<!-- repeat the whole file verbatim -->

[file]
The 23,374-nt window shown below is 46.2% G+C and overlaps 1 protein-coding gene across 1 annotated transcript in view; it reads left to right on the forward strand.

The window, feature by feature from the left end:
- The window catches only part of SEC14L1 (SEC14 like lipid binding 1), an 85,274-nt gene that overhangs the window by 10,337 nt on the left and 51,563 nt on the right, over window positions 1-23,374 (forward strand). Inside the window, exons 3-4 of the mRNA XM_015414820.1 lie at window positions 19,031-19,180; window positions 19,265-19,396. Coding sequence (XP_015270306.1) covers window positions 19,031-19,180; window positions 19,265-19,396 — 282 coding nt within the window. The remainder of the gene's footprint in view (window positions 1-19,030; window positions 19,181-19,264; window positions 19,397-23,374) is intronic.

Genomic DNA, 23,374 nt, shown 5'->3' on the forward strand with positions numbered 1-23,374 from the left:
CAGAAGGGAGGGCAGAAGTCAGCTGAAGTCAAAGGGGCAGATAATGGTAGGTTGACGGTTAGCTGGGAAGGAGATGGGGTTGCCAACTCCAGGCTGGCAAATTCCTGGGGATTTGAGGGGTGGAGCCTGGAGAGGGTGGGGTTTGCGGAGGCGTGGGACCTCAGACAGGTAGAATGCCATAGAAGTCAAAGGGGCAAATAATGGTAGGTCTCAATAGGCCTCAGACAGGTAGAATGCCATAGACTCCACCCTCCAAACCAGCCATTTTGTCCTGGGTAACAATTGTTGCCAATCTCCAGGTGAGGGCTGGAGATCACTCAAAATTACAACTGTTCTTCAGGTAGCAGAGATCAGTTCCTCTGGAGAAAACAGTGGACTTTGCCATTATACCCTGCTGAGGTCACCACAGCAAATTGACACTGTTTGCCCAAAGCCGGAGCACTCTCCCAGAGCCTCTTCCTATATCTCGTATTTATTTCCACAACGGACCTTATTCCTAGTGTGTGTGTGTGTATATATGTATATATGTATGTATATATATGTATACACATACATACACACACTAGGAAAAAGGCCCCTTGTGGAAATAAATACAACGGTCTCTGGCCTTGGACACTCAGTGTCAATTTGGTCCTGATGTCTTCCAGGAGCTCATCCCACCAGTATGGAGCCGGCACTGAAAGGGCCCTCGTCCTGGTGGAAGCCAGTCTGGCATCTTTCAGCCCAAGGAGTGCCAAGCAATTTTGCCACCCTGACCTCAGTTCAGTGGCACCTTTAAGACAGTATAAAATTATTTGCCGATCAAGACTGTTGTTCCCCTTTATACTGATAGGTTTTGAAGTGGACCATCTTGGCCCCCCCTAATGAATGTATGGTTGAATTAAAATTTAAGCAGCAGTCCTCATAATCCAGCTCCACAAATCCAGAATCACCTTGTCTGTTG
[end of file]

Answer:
The 23,374-nt window shown below is 46.2% G+C and overlaps 1 protein-coding gene across 1 annotated transcript in view; it reads left to right on the forward strand.

The window, feature by feature from the left end:
- The window catches only part of SEC14L1 (SEC14 like lipid binding 1), an 85,274-nt gene that overhangs the window by 10,337 nt on the left and 51,563 nt on the right, over window positions 1-23,374 (forward strand). Inside the window, exons 3-4 of the mRNA XM_015414820.1 lie at window positions 19,031-19,180; window positions 19,265-19,396. Coding sequence (XP_015270306.1) covers window positions 19,031-19,180; window positions 19,265-19,396 — 282 coding nt within the window. The remainder of the gene's footprint in view (window positions 1-19,030; window positions 19,181-19,264; window positions 19,397-23,374) is intronic.

Genomic DNA, 23,374 nt, shown 5'->3' on the forward strand with positions numbered 1-23,374 from the left:
CAGAAGGGAGGGCAGAAGTCAGCTGAAGTCAAAGGGGCAGATAATGGTAGGTTGACGGTTAGCTGGGAAGGAGATGGGGTTGCCAACTCCAGGCTGGCAAATTCCTGGGGATTTGAGGGGTGGAGCCTGGAGAGGGTGGGGTTTGCGGAGGCGTGGGACCTCAGACAGGTAGAATGCCATAGAAGTCAAAGGGGCAAATAATGGTAGGTCTCAATAGGCCTCAGACAGGTAGAATGCCATAGACTCCACCCTCCAAACCAGCCATTTTGTCCTGGGTAACAATTGTTGCCAATCTCCAGGTGAGGGCTGGAGATCACTCAAAATTACAACTGTTCTTCAGGTAGCAGAGATCAGTTCCTCTGGAGAAAACAGTGGACTTTGCCATTATACCCTGCTGAGGTCACCACAGCAAATTGACACTGTTTGCCCAAAGCCGGAGCACTCTCCCAGAGCCTCTTCCTATATCTCGTATTTATTTCCACAACGGACCTTATTCCTAGTGTGTGTGTGTGTATATATGTATATATGTATGTATATATATGTATACACATACATACACACACTAGGAAAAAGGCCCCTTGTGGAAATAAATACAACGGTCTCTGGCCTTGGACACTCAGTGTCAATTTGGTCCTGATGTCTTCCAGGAGCTCATCCCACCAGTATGGAGCCGGCACTGAAAGGGCCCTCGTCCTGGTGGAAGCCAGTCTGGCATCTTTCAGCCCAAGGAGTGCCAAGCAATTTTGCCACCCTGACCTCAGTTCAGTGGCACCTTTAAGACAGTATAAAATTATTTGCCGATCAAGACTGTTGTTCCCCTTTATACTGATAGGTTTTGAAGTGGACCATCTTGGCCCCCCCTAATGAATGTATGGTTGAATTAAAATTTAAGCAGCAGTCCTCATAATCCAGCTCCACAAATCCAGAATCACCTTGTCTGTTG